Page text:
|To maximize the impact of this commitment, the Budget Office could ensure institutionalization of the budget calendar with appropriate timelines and sanctions. The Supreme Audit Institution could integrate the participatory audit in the formal audit process. The Open Treasury portal could publish machine-readable data on budget allocations and expenditure for the COVID-19 response.||Note: this will be assessed at the end of the action plan cycle.|
|6. Public register of beneficial owners of corporate entities
Create an Electronic Register of Beneficial Owners and enact the new Companies and Allied Matters Act Bill.
|During implementation, the Corporate Affairs Commission could establish a data collection methodology, ensuring interoperability of data. To ensure higher usability of data, the register could collect data on politically exposed persons, include unique identifiers for companies, and ensure legally required disclosure of a natural person as the beneficial owner.||Note: this will be assessed at the end of the action plan cycle.|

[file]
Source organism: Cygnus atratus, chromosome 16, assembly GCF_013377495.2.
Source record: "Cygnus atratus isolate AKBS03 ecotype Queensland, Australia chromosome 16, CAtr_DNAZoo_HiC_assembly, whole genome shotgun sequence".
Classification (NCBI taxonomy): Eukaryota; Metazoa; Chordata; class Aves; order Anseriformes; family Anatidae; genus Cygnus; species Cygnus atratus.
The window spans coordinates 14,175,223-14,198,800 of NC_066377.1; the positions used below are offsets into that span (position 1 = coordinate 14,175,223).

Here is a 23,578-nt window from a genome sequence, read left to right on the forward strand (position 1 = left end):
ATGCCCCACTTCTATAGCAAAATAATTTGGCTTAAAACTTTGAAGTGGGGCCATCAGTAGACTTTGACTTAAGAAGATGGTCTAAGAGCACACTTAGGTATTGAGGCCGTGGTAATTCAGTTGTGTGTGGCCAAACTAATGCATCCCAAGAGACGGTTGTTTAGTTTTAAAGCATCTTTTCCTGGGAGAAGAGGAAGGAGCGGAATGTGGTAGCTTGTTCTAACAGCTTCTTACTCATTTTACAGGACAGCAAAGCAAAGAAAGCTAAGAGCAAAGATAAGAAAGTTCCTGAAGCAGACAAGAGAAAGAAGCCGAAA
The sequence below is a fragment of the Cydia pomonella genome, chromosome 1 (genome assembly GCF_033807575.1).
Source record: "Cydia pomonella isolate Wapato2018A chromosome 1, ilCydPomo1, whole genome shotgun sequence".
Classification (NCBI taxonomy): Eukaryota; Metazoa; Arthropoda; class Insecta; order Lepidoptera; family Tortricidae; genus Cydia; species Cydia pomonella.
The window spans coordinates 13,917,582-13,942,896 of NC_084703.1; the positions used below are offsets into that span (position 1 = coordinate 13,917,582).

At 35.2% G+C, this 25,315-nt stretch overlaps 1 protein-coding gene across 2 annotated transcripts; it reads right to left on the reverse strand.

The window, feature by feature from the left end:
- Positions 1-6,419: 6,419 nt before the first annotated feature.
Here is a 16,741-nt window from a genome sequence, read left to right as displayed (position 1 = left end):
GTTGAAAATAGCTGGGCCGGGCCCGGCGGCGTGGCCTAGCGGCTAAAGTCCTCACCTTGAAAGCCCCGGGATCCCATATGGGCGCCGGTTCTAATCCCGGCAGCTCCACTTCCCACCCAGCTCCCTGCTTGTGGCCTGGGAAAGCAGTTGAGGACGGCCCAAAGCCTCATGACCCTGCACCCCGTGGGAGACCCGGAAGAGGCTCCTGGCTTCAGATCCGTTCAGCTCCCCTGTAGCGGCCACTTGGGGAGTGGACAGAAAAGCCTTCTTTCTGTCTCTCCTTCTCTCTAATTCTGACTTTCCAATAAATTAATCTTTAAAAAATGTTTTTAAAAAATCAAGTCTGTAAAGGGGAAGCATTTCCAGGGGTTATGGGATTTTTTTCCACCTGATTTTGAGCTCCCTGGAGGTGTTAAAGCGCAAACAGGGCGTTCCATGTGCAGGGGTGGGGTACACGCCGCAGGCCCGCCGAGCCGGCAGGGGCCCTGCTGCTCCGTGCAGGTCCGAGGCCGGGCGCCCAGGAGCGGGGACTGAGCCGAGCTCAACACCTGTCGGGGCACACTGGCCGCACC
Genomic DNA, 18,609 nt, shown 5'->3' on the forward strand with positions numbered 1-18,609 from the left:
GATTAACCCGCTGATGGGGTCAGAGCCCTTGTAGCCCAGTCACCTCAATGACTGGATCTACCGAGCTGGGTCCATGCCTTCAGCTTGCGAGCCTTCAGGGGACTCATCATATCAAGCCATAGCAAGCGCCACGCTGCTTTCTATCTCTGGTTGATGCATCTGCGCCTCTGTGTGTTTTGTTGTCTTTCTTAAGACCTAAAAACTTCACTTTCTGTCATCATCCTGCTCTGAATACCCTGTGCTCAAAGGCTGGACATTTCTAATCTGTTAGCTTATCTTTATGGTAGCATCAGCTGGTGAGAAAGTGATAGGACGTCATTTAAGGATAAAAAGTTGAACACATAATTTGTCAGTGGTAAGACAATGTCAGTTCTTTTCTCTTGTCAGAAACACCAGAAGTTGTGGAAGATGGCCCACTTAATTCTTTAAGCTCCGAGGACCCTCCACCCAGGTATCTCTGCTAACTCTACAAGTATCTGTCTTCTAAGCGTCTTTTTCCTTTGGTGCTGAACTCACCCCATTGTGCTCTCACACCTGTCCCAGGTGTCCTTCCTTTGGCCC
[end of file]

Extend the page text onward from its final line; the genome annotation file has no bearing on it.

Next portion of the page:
|7. Strengthen Nigeria’s asset recovery legislation
Enact the Proceeds of Crime Act (POCA) to strengthen management of recovered assets.
|For successful implementation, it will be crucial to focus on political coordination for stakeholders on enacting POCA.||Note: this will be assessed at the end of the action plan cycle.|
|10. Improve FOIA compliance
Deploy FOI desk officers in public institutions and introduce accountability mechanisms in cases of non-compliance with release of information.